The elder sister of Hung Chung-chiu (洪仲丘), the army corporal who died earlier this month after he was allegedly subjected to excessive disciplinary punishment, said officials “were incapable of understanding what we [the Hung family] were trying to tell them.”
Writer Chang Ta-chuen (張大春) also condemned President Ma Ying-jeou (馬英九) in a post on his Facebook page on July 22, reading: “Scum is ruling the nation.”
Hung’s case shows that the incompetent leader has already abandoned the moral high ground.
After the case was made public, Ma remained caught up in consolidating his power, campaigning for another term as Chinese Nationalist Party (KMT) chairman. He completely disregarded the symbolic significance of being head of the state, a symbolism that has existed since antiquity. A president should be a symbol of morality and justice, and should work to earn the public’s admiration.
Without the participation of an impartial third party in the investigation into Hung’s death, it is unlikely that justice will ever be served.
When controversial cases like Hung’s arise that leave room for interpretation, it is time to take the initiative on moral dilemmas. Laws can be amended, meaning that laws are not the supreme arbiter of justice.
However, Ma responded to the matter by saying the case would be tried in accordance with the Criminal Code of the Armed Forces (陸海空軍刑法) and related military laws, during a visit to the Hung family, in a classic knee-jerk evasion tactic that one expects from such a reprobate.
To stand on the moral high ground, Ma needs to take the moral initiative so the law can serve justice. When dealing with a controversial case, he should hold up the banner of justice clearly and definitively to demonstrate his worth as head of state. Only scum would do the opposite and demand that the law be adhered to unconditionally, even if it means sacrificing morality and justice. This principle applies not only to Hung’s case, but also the forced demolitions of houses in Dapu Borough (大埔), Miaoli County.
From a legal viewpoint, Ma seems equally unaware that the president should approach controversial cases from the highest constitutional level and chose instead to behave like a lawyer.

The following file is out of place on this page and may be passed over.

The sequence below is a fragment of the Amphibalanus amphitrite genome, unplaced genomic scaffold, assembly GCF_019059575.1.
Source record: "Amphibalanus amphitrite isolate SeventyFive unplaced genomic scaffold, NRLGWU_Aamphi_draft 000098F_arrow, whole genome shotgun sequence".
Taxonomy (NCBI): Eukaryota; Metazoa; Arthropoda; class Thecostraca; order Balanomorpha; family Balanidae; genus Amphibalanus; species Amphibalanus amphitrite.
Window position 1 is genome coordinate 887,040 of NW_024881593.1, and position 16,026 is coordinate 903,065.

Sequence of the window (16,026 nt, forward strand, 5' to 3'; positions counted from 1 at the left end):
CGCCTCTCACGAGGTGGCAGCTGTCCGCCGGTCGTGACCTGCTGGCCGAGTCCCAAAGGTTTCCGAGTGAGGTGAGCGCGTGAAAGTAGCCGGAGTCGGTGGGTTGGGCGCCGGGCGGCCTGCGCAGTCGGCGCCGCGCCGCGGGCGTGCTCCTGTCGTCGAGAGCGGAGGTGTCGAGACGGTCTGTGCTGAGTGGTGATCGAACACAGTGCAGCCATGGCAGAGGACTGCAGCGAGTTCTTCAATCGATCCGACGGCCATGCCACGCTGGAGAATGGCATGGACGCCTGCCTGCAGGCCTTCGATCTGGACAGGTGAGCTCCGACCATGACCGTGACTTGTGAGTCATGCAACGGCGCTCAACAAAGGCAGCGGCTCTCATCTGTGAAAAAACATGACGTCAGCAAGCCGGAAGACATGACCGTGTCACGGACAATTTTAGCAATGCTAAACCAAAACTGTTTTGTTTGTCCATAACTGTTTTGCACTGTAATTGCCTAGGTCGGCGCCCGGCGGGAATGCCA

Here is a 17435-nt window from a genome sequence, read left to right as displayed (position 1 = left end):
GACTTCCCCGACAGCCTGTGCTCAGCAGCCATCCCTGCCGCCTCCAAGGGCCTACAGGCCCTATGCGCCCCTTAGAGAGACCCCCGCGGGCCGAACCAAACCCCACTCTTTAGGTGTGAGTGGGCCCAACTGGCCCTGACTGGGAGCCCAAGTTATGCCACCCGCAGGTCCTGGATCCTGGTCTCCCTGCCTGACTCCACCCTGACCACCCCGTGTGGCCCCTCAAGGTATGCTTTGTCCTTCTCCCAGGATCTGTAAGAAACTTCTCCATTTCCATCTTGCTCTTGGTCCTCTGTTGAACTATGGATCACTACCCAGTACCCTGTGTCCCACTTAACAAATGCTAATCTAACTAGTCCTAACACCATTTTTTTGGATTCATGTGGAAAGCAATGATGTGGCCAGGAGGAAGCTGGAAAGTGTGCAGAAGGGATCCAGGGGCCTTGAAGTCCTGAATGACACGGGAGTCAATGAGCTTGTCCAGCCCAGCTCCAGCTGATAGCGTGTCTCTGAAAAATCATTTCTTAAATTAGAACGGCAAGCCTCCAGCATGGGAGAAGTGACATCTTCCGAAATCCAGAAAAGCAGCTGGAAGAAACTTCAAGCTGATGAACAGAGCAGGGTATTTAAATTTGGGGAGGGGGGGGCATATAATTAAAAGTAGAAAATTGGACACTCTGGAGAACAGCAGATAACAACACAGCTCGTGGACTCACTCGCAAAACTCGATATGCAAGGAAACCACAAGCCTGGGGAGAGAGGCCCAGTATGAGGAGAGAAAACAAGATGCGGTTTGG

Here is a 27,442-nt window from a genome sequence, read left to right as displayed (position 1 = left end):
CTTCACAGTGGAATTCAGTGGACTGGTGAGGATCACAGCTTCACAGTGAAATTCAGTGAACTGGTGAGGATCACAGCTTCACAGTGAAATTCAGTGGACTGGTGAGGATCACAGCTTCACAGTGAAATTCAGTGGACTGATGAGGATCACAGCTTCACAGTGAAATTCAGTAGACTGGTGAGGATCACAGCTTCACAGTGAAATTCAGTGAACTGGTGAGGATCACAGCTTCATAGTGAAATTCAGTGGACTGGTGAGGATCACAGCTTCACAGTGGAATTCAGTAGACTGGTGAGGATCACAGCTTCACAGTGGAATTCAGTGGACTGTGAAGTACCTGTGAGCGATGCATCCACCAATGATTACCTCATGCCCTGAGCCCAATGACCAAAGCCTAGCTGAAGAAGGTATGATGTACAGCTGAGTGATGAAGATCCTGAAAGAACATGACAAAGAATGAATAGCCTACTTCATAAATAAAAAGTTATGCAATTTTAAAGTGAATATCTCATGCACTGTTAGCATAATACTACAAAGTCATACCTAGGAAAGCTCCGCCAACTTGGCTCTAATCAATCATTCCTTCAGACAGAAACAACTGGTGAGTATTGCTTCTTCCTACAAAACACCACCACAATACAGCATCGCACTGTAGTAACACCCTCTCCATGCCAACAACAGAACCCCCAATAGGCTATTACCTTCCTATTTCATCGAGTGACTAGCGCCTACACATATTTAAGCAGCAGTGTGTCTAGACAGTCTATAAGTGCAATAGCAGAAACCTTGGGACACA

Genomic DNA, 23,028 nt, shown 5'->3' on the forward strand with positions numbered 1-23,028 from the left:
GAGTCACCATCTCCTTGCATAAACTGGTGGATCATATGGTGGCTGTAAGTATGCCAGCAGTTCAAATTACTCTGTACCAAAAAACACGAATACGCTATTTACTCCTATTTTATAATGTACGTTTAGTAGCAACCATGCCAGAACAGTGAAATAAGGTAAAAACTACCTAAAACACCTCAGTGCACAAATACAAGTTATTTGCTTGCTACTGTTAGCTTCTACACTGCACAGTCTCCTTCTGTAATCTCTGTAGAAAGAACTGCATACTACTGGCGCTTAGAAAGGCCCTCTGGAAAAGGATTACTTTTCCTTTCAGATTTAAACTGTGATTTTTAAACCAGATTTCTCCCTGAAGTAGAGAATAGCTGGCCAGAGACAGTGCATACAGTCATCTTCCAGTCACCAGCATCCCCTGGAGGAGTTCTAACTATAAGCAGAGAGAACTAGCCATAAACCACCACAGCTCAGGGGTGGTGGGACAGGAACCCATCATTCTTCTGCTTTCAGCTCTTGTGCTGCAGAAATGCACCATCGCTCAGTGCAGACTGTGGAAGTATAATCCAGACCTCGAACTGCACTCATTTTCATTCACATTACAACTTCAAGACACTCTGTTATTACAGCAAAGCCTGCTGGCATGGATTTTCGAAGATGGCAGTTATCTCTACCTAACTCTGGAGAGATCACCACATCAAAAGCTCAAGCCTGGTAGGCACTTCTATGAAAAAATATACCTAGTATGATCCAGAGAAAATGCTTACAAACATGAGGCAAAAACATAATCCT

As Constitutional Interpretation No. 436 states: “It shall not be interpreted that military tribunals have exclusive jurisdiction upon the crimes committed by active-duty soldiers, and the initiation and operation of military trial is within the power of punishment of the nation.”
Under the five-power constitutional framework, Article 77 of the Constitution states: “The Judicial Yuan shall be the highest judicial organ of the state.”
However, the amendments to some military laws made in line with the interpretation fail to fully comply with the intention of the interpretation. As a result, the military judicial system has turned into a “sixth power” external to the system of government. Since they are against the spirit of the Constitution, why can the laws not be amended again?
Both the ruling and opposition camps are now planning to propose amendments to military laws regarding the military judiciary. The Democratic Progressive Party proposes that crimes committed by soldiers be tried by the civil judicial system in peacetime. This is the correct action.
If Ma has no intention of taking the moral initiative in the face of Hung’s death, if he blocks the proposal and refuses to exercise his presidential powers to amend the unjust laws in accordance with the constitutional interpretation, then the public will have no choice but to revolt.
Christian Fan Jiang is deputy secretary-general of the Northern Taiwan Society.
Translated by Eddy Chang